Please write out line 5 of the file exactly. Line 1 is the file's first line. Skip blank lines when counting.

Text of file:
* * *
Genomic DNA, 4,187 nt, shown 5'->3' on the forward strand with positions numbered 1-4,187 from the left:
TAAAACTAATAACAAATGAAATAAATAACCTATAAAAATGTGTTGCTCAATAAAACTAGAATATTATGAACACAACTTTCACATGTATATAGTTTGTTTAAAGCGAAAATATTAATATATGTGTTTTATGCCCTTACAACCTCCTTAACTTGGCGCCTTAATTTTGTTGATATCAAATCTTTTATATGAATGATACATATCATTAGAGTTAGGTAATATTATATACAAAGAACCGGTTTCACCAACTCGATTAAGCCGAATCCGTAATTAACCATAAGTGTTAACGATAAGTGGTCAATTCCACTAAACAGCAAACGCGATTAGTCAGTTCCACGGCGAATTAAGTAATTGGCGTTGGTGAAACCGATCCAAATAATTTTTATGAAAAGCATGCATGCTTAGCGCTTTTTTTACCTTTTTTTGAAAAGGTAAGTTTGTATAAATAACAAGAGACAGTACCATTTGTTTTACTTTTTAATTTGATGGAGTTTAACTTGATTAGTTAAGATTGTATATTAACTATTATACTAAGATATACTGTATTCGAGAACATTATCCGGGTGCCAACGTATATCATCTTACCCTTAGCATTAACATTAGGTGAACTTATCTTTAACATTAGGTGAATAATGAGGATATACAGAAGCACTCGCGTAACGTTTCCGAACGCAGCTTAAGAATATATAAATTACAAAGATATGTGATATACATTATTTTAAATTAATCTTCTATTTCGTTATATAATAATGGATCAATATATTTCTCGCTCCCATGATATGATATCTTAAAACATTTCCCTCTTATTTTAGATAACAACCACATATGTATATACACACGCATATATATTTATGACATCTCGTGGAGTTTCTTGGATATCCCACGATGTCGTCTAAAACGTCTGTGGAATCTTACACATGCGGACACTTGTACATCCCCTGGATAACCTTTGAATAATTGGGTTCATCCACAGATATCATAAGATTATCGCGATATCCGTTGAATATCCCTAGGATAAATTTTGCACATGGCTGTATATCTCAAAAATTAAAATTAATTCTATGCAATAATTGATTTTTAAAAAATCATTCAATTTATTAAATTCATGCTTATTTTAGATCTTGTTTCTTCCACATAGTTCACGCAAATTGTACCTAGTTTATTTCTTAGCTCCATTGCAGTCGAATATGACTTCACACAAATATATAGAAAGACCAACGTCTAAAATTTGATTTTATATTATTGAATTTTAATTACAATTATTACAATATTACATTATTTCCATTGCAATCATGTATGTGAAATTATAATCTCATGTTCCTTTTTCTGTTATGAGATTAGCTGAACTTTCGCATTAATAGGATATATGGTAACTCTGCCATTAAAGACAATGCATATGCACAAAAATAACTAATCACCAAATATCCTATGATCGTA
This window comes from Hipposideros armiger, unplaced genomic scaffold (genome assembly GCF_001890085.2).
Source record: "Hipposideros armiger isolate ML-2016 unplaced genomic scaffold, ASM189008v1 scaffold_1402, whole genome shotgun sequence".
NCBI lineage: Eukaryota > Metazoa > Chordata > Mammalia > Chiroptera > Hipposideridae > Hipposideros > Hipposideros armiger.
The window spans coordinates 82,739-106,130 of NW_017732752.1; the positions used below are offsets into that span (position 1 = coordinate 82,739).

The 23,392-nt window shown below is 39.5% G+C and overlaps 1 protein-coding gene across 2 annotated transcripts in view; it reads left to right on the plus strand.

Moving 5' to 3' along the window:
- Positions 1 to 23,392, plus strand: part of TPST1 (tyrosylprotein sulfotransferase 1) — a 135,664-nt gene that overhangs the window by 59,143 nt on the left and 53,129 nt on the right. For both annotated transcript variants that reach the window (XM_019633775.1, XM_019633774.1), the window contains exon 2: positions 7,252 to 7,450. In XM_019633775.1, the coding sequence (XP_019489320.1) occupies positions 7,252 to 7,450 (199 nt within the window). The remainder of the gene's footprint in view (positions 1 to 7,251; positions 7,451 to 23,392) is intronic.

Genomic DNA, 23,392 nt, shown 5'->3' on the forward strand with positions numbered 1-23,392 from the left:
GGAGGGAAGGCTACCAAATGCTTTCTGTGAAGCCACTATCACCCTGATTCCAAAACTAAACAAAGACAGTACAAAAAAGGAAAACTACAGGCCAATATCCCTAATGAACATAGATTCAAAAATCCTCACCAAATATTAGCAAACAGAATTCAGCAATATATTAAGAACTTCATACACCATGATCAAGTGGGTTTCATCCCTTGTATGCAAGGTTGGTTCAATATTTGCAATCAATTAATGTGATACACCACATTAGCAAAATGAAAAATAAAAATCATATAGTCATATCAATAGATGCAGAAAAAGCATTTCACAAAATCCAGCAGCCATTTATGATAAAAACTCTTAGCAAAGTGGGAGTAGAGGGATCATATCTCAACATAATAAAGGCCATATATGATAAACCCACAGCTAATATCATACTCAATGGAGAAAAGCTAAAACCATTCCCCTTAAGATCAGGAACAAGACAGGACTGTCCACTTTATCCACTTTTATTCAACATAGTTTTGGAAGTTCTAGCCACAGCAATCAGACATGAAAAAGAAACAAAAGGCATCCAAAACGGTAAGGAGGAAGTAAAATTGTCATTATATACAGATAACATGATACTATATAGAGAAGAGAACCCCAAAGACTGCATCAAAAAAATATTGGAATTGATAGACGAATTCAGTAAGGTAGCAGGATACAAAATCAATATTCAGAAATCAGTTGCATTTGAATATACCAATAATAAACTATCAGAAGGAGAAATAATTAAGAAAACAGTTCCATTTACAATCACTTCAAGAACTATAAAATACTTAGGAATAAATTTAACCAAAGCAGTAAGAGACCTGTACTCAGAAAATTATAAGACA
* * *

NCBI lineage: Eukaryota > Metazoa > Chordata > Mammalia > Chiroptera > Hipposideridae > Hipposideros > Hipposideros armiger.